Of the Marginally attached, 1.083 million are discouraged. Forced part-time decreased -52,000 this month, with those reporting the reason is slack business conditions increasing by 145,000. People who could only get part-time work decreased -7,000 in May. The 2.22 million marginally attached are not counted in the official unemployment rate, but you can be guaranteed they do need a job. The BLS reports 6,821,000 people who are not counted actually want a job. That's huge.



U6, defined as total unemployed, plus all persons marginally attached to the labor force, plus total employed part time for economic reasons, as a percent of the civilian labor force plus all persons marginally attached to the labor force, (table A.15), was 15.8%.

To even get back to pre-recession unemployment rate levels we need a good 424,000 jobs created each month. That's permanent jobs. Even if the U.S. created 400,000 permanent jobs each month, it would take over 17 months to recover the jobs lost since December 2007, the start of the great recession, or 6.94 million jobs. If one created 400,000 jobs per month, to get to the start of the great recession unemployment rate of 5%, or roughly 10.7 million jobs, it would take over 26 months, or over 2 years to recover. Below is the seasonally adjusted monthly change in the number of payroll jobs in the U.S. See a lot of over 400,000 monthly increases in the past decade?



In looking over table B1 we can get a little more detail on what kind of jobs were created (and lost) on the permanent jobs front.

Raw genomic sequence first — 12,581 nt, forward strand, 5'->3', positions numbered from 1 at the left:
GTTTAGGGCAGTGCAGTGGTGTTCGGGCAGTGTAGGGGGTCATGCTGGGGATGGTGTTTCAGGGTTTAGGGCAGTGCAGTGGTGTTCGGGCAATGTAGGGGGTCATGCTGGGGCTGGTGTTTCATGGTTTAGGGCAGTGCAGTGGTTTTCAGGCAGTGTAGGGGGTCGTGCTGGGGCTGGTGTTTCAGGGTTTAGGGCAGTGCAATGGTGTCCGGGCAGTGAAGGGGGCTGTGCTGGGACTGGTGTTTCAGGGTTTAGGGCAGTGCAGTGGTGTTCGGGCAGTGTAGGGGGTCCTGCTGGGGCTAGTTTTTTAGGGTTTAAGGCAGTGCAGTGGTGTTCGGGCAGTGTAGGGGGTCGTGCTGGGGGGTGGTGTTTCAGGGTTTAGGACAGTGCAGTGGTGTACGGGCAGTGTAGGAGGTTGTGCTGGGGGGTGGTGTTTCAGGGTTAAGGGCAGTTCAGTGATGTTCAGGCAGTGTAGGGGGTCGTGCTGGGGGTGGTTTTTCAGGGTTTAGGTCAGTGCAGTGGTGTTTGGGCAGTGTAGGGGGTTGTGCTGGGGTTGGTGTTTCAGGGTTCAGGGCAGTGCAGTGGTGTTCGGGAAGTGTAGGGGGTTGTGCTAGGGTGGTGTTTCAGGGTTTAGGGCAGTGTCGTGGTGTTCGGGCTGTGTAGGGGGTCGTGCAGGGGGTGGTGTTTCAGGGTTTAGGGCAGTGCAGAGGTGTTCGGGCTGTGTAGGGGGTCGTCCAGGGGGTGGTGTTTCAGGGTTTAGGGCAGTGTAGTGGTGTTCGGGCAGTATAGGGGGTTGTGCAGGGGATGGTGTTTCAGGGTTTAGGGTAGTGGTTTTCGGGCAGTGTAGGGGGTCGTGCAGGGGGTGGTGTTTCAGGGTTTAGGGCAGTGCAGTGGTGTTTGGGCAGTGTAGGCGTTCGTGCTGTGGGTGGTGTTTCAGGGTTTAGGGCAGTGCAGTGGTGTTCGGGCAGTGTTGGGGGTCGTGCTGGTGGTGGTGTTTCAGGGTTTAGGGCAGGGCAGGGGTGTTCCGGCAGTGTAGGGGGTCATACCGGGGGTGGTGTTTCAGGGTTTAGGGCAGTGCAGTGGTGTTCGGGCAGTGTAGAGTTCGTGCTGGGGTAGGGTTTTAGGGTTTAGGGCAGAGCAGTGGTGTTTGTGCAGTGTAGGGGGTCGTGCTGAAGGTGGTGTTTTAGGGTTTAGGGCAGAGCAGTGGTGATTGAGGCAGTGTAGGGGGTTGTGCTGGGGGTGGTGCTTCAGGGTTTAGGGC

• Financial: +3,000
  • Information: -1,000
  • Construction: +2,000
  • Manufacturing: -5,000
    • Durable: +8,000
  • Mining & Logging: +6,000
  • Health and Education: +34,000
  • Leisure and Hospitality: -6,000
  • Professional & Business Services: +44,000
    • Temporary Help: -1,200
    • Professional &technical services: +40,300
    • Accounting & Bookkeeping: +17,800
  • Trade, Transportation, Utilities: +3,000
    • Retail Trade: -8,500
  • Government: -29,000
    • Local Government: -28,000

While for some reason public or government workers are under assault, local government employees are clearly hurting. There has been 645,000 local government jobs lost since May 2010.

Below is the graph of the monthly change in manufacturing payroll jobs, seasonally adjusted, against the ISM Manufacturing Employment Index, which dropped -4.5 percentage points for May.



Bear in mind illegal workers and foreign guest workers are counted as employed Americans, which can distort occupational sectors, particularly the Engineering, I.T., Science and Technology ones. Below are the unemployment rates per occupational sector from table A-14, not seasonally adjusted.

  • Financial: 6.8%
  • Information: 7.3%
  • Construction: 16.3%